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SWFC Trust

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    Sheffield Wednesday Youth Team

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  1. Here's a fuller reply from the Trust. "We stand by our figures. The report shows that there are other approaches to ticketing strategy which are successful on their own terms. These strategies should provoke a conversation about Sheffield Wednesday's approach. The report was peer reviewed by an academic (the Trust's Interim Chair) plus professional accountants. They had no issues with the figures presented for either SWFC or Nottingham Forest. We have taken your comments on board though. The Nottingham Forest paper will be revised to include a more rigorous discussion of the methodo
  2. In a way it means that, but again at the risk of pre-empting the Birmingham City report - you'll see there that prices have reduced by only pennies (an average of 17p per ticket sold over five years). They offer a range of prices - some of which are higher than charged at Hillsborough. You've seen the Forest one.
  3. This is very thorough it seems, thank you. I'll send it on to the author(s) and the Trust board, as again I think it deserves a more detailed response than I can quickly give now. I'll repeat the point from the report, though, that we're not suggesting that Wednesday adopt the Forest approach wholesale (or the Birmingham one) "The case studies presented in these research papers are not intended as a perfect template that Sheffield Wednesday should adopt. Instead, they provide data and inspiration from which constructive recommendations are on offer to reform Sheffield Wednesday and
  4. "The case studies presented in these research papers are not intended as a perfect template that Sheffield Wednesday should adopt. Instead, they provide data and inspiration from which constructive recommendations are on offer to reform Sheffield Wednesday and make it ready for the post-Covid era. They are forward facing publications intended to contribute to debate about the vision for Sheffield Wednesday in the future." From the summary. Explaining what we're trying to do. We are trying to be constructive and to contribute to debate. Happy of course to here alternative views, I d
  5. I should have made clearer the difference between the comment pieces copied onto here (designed to provoke debate) and the full report. The full reports aim to be objective as you say. So, I take your point. Thank you.
  6. Ok, I'm not going to pick those figures apart. The Birmingham report is specifically about how their ticketing, marketing and pricing strategy has brought about an increase in attendance well above the average increase in the championship in the period and has brought increased matchday revenue. It doesn't discuss overall turnover. We're not suggesting it as a magic bullet for the Owls -. rather that there might be some strategies Wednesday could use to help achieve similar outcomes. Good for the club, good for the fans.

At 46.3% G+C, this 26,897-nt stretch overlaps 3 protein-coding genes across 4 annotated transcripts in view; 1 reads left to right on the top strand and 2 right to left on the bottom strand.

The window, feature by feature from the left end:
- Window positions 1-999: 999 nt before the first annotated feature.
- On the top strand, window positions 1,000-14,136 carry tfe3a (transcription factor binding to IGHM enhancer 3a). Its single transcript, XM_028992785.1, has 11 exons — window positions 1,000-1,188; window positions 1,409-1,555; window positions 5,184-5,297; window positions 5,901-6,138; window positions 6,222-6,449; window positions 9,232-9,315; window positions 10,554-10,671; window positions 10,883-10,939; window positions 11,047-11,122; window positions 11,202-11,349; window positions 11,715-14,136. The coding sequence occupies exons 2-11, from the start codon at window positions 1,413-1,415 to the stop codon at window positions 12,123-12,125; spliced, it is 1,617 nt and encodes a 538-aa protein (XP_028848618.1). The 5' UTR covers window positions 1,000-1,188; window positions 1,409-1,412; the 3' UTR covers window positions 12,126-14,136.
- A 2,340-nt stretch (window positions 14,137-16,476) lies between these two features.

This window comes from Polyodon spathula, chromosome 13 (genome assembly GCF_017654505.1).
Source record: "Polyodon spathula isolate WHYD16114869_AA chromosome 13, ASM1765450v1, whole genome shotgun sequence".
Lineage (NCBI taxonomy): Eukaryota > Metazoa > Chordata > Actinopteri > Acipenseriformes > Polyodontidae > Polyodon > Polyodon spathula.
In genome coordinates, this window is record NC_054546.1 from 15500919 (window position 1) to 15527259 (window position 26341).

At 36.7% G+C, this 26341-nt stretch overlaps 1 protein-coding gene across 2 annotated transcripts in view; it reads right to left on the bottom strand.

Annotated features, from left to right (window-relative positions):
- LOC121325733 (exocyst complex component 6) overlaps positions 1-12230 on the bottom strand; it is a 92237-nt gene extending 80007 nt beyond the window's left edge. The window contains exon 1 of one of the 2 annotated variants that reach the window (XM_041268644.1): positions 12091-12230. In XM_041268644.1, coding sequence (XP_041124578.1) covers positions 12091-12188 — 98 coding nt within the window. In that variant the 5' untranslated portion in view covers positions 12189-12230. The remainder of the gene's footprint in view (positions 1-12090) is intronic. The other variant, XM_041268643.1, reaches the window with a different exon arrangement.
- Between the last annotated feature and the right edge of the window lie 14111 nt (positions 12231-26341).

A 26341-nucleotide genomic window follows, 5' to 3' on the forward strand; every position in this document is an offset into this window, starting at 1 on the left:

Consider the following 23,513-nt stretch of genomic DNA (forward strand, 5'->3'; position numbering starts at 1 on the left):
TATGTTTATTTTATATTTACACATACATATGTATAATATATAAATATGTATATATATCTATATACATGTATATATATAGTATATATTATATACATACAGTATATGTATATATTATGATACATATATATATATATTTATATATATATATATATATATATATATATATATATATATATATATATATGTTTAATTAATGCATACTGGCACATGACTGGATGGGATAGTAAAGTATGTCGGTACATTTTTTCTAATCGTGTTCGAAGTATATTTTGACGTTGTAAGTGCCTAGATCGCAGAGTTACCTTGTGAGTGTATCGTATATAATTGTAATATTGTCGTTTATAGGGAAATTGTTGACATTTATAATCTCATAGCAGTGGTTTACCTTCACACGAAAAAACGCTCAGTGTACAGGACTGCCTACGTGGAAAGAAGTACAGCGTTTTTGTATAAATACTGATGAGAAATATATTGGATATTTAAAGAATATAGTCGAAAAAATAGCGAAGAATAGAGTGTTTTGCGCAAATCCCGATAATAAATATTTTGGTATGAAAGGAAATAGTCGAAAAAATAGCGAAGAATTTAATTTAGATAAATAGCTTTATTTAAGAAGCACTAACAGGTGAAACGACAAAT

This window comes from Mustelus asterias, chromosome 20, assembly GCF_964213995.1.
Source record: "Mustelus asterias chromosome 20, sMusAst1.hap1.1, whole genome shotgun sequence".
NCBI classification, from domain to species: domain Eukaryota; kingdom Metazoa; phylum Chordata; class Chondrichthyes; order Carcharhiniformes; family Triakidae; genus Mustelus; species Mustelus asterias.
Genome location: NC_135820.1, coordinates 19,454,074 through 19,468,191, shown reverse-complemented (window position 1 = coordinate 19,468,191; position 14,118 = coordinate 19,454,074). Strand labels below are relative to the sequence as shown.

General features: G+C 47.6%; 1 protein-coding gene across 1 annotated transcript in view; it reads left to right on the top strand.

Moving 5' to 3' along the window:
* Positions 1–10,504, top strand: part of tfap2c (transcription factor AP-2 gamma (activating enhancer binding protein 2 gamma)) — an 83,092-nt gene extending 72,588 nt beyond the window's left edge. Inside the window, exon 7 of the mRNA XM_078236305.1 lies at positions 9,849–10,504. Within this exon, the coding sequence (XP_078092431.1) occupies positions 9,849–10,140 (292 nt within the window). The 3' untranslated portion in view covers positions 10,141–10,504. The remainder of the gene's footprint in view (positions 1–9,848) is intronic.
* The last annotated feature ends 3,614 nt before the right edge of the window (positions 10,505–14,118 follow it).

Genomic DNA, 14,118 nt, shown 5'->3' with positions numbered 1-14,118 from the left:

7. I'd refer all these to the full report where we lay out our references and any assumptions. Also to the point I made earlier that the club has read the report, commented on its quality and made no comment on the veracity of the numbers.
  8. Here's the full response from the Trust. Since Mr. Chansiri took over matchday and broadcast revenue has been brought together into one entry in the company accounts. To find out the true state of matchday and associated revenue at SWFC, and compare it with the figure provided for matchday and associated revenue at Nottingham Forest, you would need to strip broadcasting and EFL revenue from the SWFC figure for matchday income in the company accounts. As the company accounts are not as detailed as they used to be we acknowledge that determining the true state of matchday and associ
  9. No, it will be offered as an example of how one club (in not too dissimilar circumstances to SWFC) has succeeded in raising attendances and income over a period of several years. It will explain how this was done, and offer some suggestions that SWFC could take on board.
  10. Yes, should have made clearer that these were the opinion pieces to go with the research. Blogs are here: https://www.swfctrust.co.uk/blog Reports are here: https://www.swfctrust.co.uk/reports
  11. Yes, look out for the Birmingham City one. Despite regular bottom half championship finishes, EFL docking points and transfer embargoes they have added 6,000 to the average gate over five seasons, and increased revenue. Their ticket prices have dropped by an average of 17p per ticket. So, it's not really been done by cutting prices - more by a medium to long term dedication to increasing attendances and revenue.
  12. I'll reply to this more fully later on, as it deserves a full reply. Just to say for now, that we stand by the point.
  13. I'll be pre-empting the Birmingham City report a little. The lesson from that one, and the Nottingham Forest one to a degree is that increasing attendances is a medium/long term mission. The occasional match with reduced prices has limited impact, as we've seen at Hillsborough. It's also not entirely about cheap tickets. Birmingham City have some season tickets at £680 for example. I entirely agree about Blackburn and QPR. We've tried to find examples of where other clubs have raised attendance and revenue, without raising ticket prices through the roof. Look out for our Birmingham report when
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